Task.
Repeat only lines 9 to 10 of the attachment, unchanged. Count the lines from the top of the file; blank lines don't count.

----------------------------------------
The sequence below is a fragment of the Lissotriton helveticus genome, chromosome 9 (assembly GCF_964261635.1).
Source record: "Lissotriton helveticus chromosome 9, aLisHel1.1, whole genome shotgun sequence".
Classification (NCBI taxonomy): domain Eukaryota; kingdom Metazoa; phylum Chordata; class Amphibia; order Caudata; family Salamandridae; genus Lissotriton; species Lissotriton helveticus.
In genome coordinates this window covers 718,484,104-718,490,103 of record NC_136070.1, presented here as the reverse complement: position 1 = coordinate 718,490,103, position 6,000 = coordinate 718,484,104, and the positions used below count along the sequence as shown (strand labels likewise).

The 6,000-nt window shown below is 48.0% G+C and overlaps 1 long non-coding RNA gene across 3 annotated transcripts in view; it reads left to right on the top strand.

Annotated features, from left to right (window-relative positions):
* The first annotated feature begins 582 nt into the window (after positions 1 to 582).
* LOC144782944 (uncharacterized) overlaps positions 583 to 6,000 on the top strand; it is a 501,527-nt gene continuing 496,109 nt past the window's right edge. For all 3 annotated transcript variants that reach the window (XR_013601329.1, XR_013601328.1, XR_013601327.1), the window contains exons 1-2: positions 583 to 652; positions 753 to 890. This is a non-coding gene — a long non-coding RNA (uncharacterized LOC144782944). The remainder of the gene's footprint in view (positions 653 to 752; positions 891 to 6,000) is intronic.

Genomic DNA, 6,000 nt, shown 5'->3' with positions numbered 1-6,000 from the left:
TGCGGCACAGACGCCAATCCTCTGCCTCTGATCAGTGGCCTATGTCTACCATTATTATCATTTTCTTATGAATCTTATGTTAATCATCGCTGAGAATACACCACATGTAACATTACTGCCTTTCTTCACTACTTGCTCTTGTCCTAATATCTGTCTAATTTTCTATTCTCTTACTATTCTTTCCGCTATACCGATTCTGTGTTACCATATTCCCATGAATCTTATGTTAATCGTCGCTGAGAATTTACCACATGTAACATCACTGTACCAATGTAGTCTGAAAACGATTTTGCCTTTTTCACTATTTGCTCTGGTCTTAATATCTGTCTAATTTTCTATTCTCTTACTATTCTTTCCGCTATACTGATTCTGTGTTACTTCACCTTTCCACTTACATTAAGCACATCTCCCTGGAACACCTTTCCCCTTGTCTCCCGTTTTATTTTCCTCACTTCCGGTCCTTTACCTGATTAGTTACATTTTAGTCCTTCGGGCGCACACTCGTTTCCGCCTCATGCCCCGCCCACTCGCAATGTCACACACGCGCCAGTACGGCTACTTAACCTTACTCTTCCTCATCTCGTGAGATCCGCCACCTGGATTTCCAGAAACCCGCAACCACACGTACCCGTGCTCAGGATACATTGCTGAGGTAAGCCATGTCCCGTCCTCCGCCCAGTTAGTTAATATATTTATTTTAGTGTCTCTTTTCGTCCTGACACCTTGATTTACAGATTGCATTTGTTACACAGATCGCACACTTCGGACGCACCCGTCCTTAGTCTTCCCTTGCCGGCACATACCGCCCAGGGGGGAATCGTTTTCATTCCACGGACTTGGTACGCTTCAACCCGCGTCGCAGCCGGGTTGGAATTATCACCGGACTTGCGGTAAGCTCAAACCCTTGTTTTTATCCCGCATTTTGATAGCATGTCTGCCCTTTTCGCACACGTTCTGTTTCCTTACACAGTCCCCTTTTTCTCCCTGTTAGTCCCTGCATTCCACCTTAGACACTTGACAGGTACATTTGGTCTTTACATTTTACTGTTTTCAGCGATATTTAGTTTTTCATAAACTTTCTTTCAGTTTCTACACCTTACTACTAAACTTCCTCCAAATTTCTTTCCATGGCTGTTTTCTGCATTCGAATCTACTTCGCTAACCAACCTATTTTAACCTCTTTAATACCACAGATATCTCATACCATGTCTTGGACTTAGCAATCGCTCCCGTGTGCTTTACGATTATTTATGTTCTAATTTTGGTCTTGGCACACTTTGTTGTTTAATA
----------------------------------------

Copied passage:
Genomic DNA, 6,000 nt, shown 5'->3' with positions numbered 1-6,000 from the left:
TGCGGCACAGACGCCAATCCTCTGCCTCTGATCAGTGGCCTATGTCTACCATTATTATCATTTTCTTATGAATCTTATGTTAATCATCGCTGAGAATACACCACATGTAACATTACTGCCTTTCTTCACTACTTGCTCTTGTCCTAATATCTGTCTAATTTTCTATTCTCTTACTATTCTTTCCGCTATACCGATTCTGTGTTACCATATTCCCATGAATCTTATGTTAATCGTCGCTGAGAATTTACCACATGTAACATCACTGTACCAATGTAGTCTGAAAACGATTTTGCCTTTTTCACTATTTGCTCTGGTCTTAATATCTGTCTAATTTTCTATTCTCTTACTATTCTTTCCGCTATACTGATTCTGTGTTACTTCACCTTTCCACTTACATTAAGCACATCTCCCTGGAACACCTTTCCCCTTGTCTCCCGTTTTATTTTCCTCACTTCCGGTCCTTTACCTGATTAGTTACATTTTAGTCCTTCGGGCGCACACTCGTTTCCGCCTCATGCCCCGCCCACTCGCAATGTCACACACGCGCCAGTACGGCTACTTAACCTTACTCTTCCTCATCTCGTGAGATCCGCCACCTGGATTTCCAGAAACCCGCAACCACACGTACCCGTGCTCAGGATACATTGCTGAGGTAAGCCATGTCCCGTCCTCCGCCCAGTTAGTTAATATATTTATTTTAGTGTCTCTTTTCGTCCTGACACCTTGATTTACAGATTGCATTTGTTACACAGATCGCACACTTCGGACGCACCCGTCCTTAGTCTTCCCTTGCCGGCACATACCGCCCAGGGGGGAATCGTTTTCATTCCACGGACTTGGTACGCTTCAACCCGCGTCGCAGCCGGGTTGGAATTATCACCGGACTTGCGGTAAGCTCAAACCCTTGTTTTTATCCCGCATTTTGATAGCATGTCTGCCCTTTTCGCACACGTTCTGTTTCCTTACACAGTCCCCTTTTTCTCCCTGTTAGTCCCTGCATTCCACCTTAGACACTTGACAGGTACATTTGGTCTTTACATTTTACTGTTTTCAGCGATATTTAGTTTTTCATAAACTTTCTTTCAGTTTCTACACCTTACTACTAAACTTCCTCCAAATTTCTTTCCATGGCTGTTTTCTGCATTCGAATCTACTTCGCTAACCAACCTATTTTAACCTCTTTAATACCACAGATATCTCATACCATGTCTTGGACTTAGCAATCGCTCCCGTGTGCTTTACGATTATTTATGTTCTAATTTTGGTCTTGGCACACTTTGTTGTTTAATA